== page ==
Nisentil Hydrochloride Analgesia and Pentothal Sodium Amnesia in Dental Surgery

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FEAR of even the simplest dental extraction under local anesthesia induces in many patients a state of anxiety which must be controlled to render them calm, relaxed, and co-operative for the surgical procedure. We recently initiated a clinical study of analgesia and amnesia for dental extractions in ambulatory patients in whom analgesia was produced by Nisentil hydrochloride (alpha-prodine hydrochloride, Hoffmann-LaRoche) and amnesia by Pentothal sodium (thiopental sodium, Abbott). Nisentil hydrochloride has been used widely in obstetrics,1 urologic examinations,2,3,4 endoscopic procedures,5 and oral surgery.4,6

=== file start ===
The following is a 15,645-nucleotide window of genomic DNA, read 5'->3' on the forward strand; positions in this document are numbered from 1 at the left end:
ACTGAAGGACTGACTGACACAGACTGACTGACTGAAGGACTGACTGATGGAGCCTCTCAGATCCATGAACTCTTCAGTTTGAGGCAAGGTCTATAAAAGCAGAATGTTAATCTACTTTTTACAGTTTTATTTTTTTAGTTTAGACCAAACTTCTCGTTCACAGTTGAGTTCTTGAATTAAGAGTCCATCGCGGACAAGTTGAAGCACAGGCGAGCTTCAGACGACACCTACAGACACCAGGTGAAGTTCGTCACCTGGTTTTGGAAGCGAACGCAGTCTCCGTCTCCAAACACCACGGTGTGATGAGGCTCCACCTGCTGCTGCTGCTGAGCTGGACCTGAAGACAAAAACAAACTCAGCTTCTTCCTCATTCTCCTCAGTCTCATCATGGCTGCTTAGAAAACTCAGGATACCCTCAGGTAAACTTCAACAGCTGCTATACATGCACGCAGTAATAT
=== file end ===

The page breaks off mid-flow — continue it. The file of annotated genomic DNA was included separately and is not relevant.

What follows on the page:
This preliminary report presents our experience with Nisentil hydrochloride and Pentothal sodium in 128 cases requiring dental surgery.

An ideal analgesic for dental extraction (1) permits rapid induction, (2) effectively relieves pain, (3) does not interfere with the patient’s ability to cooperate during the procedure, (4) has a total action not significantly longer than the operating time, and (5) causes a minimum of side reactions. Nisentil hydrochloride appeared to have most of these characteristics and it was chosen for our clinical studies in dental surgical procedures.

Alphaprodine hydrochloride. The use of alphaprodine hydrochloride was first reported by Ziering and Lee, in 1947.7 Its chemical structure is similiar to that of meperidine (Demerol hydrochloride) — a synthetic piperidine derivative — but not to that of morphine. In a comparative study of Nisentil hydrochloride and morphine, in which equally potent analgesic doses of the two agents were given to normal volunteers, Gross, Holland, and Schueler8 found that Nisentil hydrochloride had a more rapid onset of action, a shorter period of effectiveness,. . .



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